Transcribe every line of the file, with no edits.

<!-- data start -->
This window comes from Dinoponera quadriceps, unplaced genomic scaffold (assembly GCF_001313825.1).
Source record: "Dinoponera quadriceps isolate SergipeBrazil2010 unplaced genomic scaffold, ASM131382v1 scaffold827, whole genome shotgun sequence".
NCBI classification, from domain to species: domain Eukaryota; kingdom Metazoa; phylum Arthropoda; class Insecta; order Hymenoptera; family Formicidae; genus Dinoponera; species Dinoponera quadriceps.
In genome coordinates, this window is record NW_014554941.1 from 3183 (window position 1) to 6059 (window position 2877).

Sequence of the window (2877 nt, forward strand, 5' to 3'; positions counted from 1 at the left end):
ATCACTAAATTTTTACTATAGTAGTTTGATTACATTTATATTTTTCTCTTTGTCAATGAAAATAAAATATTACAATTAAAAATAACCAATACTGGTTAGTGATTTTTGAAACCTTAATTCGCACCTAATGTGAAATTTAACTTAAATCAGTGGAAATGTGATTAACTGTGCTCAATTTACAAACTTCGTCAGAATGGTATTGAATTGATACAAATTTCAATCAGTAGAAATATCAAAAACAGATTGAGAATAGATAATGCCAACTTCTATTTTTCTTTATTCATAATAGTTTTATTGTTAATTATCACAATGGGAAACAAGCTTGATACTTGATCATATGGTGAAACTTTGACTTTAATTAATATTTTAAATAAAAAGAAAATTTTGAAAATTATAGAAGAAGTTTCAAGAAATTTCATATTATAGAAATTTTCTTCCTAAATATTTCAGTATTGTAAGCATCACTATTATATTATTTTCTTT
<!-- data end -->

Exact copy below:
This window comes from Dinoponera quadriceps, unplaced genomic scaffold (assembly GCF_001313825.1).
Source record: "Dinoponera quadriceps isolate SergipeBrazil2010 unplaced genomic scaffold, ASM131382v1 scaffold827, whole genome shotgun sequence".
NCBI classification, from domain to species: domain Eukaryota; kingdom Metazoa; phylum Arthropoda; class Insecta; order Hymenoptera; family Formicidae; genus Dinoponera; species Dinoponera quadriceps.
In genome coordinates, this window is record NW_014554941.1 from 3183 (window position 1) to 6059 (window position 2877).

Sequence of the window (2877 nt, forward strand, 5' to 3'; positions counted from 1 at the left end):
ATCACTAAATTTTTACTATAGTAGTTTGATTACATTTATATTTTTCTCTTTGTCAATGAAAATAAAATATTACAATTAAAAATAACCAATACTGGTTAGTGATTTTTGAAACCTTAATTCGCACCTAATGTGAAATTTAACTTAAATCAGTGGAAATGTGATTAACTGTGCTCAATTTACAAACTTCGTCAGAATGGTATTGAATTGATACAAATTTCAATCAGTAGAAATATCAAAAACAGATTGAGAATAGATAATGCCAACTTCTATTTTTCTTTATTCATAATAGTTTTATTGTTAATTATCACAATGGGAAACAAGCTTGATACTTGATCATATGGTGAAACTTTGACTTTAATTAATATTTTAAATAAAAAGAAAATTTTGAAAATTATAGAAGAAGTTTCAAGAAATTTCATATTATAGAAATTTTCTTCCTAAATATTTCAGTATTGTAAGCATCACTATTATATTATTTTCTTT